Where a lump sum of 4 times salary is payable, then retained/preserved death benefits from employer sponsored DC schemes do need to be taken into account. See Death Benefits section of Revenue Pensions manual for more detail but of specific note is that legacy lump sum benefits from previous occupational schemes must be taken into account whereas legacy PRSAs/personal pensions do not! Go figure! Some really mad stuff in all of this......like you can ignore legacy benefits from previous occupational schemes if the lump sum from the current employer is 2 x Salary!! Honest!
I have double checked this. This applies if the benefits are not preserved. Benefits become preserved when:

  1. They have completed at least 2 years pensionable service
  2. The relevant employment has ceased or
  3. their employment does not terminate but the scheme ceases to be "related to that employment" e.g. the scheme is frozen and not replaced, the scheme is wound up and not replaced or the member has opted terminate their membership of the scheme.

You are correct on the CAT issue of the payment of the value. It is paid to the estate. I was going to say I am open to correction on this issue, thanks for clarifying :)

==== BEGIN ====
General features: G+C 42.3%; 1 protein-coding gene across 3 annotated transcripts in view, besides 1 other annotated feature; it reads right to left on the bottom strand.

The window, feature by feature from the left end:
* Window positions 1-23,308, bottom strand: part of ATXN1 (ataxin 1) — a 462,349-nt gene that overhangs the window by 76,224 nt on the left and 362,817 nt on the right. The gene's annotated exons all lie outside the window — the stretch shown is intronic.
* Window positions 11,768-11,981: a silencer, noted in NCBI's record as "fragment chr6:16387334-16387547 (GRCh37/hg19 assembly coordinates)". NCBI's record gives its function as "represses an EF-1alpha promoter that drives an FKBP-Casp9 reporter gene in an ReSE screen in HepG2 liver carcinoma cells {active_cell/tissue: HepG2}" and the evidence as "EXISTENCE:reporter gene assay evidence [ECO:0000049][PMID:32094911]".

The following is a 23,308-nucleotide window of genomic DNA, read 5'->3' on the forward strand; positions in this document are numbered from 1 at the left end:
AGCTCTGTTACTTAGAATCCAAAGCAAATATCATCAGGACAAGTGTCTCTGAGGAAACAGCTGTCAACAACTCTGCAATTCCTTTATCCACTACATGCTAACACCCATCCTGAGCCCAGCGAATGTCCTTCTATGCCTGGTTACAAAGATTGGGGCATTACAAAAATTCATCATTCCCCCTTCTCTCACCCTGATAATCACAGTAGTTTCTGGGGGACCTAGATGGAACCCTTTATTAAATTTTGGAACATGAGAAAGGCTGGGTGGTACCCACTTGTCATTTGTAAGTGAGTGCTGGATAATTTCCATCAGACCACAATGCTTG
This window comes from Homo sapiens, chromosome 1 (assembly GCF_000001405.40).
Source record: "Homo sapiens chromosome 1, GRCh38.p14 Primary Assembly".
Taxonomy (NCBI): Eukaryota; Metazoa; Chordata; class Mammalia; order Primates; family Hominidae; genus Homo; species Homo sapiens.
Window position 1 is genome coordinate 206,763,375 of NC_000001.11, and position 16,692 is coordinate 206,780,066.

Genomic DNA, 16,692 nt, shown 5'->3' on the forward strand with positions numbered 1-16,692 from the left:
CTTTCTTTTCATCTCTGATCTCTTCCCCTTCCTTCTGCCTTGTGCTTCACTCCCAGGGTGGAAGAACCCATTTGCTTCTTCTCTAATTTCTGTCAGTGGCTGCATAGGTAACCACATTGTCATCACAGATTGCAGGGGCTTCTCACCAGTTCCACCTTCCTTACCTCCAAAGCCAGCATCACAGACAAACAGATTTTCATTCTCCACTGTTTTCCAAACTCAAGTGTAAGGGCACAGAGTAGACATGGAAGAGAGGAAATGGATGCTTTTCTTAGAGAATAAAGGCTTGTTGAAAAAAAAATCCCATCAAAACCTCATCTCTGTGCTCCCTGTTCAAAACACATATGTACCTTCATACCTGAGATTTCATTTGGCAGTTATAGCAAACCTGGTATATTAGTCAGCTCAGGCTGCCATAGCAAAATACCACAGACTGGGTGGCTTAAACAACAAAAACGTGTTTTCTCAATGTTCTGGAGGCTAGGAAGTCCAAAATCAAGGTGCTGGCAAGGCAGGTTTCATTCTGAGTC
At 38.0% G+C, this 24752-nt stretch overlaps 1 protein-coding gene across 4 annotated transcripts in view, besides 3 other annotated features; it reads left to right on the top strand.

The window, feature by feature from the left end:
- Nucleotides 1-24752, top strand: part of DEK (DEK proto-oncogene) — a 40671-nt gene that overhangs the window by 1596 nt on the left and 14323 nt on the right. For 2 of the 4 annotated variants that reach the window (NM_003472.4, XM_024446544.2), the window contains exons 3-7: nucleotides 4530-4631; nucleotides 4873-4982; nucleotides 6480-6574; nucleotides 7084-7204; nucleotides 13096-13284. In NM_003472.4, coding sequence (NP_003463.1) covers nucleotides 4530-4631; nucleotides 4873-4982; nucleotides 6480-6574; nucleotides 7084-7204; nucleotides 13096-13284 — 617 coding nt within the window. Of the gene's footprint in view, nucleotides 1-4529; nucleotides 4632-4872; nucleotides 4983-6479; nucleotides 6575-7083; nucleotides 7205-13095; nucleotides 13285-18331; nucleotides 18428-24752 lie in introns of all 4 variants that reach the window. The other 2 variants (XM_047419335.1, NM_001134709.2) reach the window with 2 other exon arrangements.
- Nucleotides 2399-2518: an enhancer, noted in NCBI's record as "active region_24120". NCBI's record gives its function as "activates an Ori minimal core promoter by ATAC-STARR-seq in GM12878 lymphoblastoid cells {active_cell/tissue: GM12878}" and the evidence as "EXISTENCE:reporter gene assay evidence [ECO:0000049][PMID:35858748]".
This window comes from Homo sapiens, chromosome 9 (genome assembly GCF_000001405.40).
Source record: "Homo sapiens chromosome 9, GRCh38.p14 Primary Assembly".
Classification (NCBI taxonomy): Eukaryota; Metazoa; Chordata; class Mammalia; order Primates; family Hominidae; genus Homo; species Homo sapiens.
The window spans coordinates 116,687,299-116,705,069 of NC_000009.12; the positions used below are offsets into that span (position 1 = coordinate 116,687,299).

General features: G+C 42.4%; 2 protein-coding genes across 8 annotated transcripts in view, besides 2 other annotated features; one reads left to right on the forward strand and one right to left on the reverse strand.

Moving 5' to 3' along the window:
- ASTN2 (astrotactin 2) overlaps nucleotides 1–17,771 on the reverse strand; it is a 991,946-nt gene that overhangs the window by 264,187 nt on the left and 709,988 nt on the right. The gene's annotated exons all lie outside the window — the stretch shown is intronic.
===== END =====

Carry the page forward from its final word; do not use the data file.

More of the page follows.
Steven
www.bluewaterfp.ie
 

elacsaplau

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647
Hi Steven,

I was once a trustee of some occupational pension schemes in Ireland and elsewhere. So I'm relatively familiar with this stuff as we had some unfortunate cases. I recognise that it's all mad stuff. We'll eventually iron out the wrinkles here!

In relation to your point that the conditions mentioned in my previous post only apply if the benefits are not preserved, the first para of Section 3 of Chapter 10 of the Revenue Manual seems to be saying the opposite? Can you double-double check or explain please?

In relation to the CAT issue - some death benefits are paid to the estate BUT lump sum death-in-service benefits, under a trust based occupational pension scheme, are payable at the discretion of the trustees and do not need to be - but certainly can be - paid to the estate! [You will be aware, for example, that the letter of wishes of members is designed to inform but not obligate the trustees in the exercise of their discretion. If death benefits only went to the estate, letters of wishes would be redundant.] The point I was trying to make is that such payments may or may not be liable for CAT depending upon the relationship between the deceased and the recipient.
 
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Brendan Burgess

Founder
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Folks - the clue is in the title. This thread is about Defined Contribution pension schemes.

If you post about Defined Benefit pension schemes, your post will be deleted. Two posts have been deleted so far.

This is a complicated topic and it's important to stay focused.

Of course, anyone is free to start a new thread on DB pension schemes.

Brendan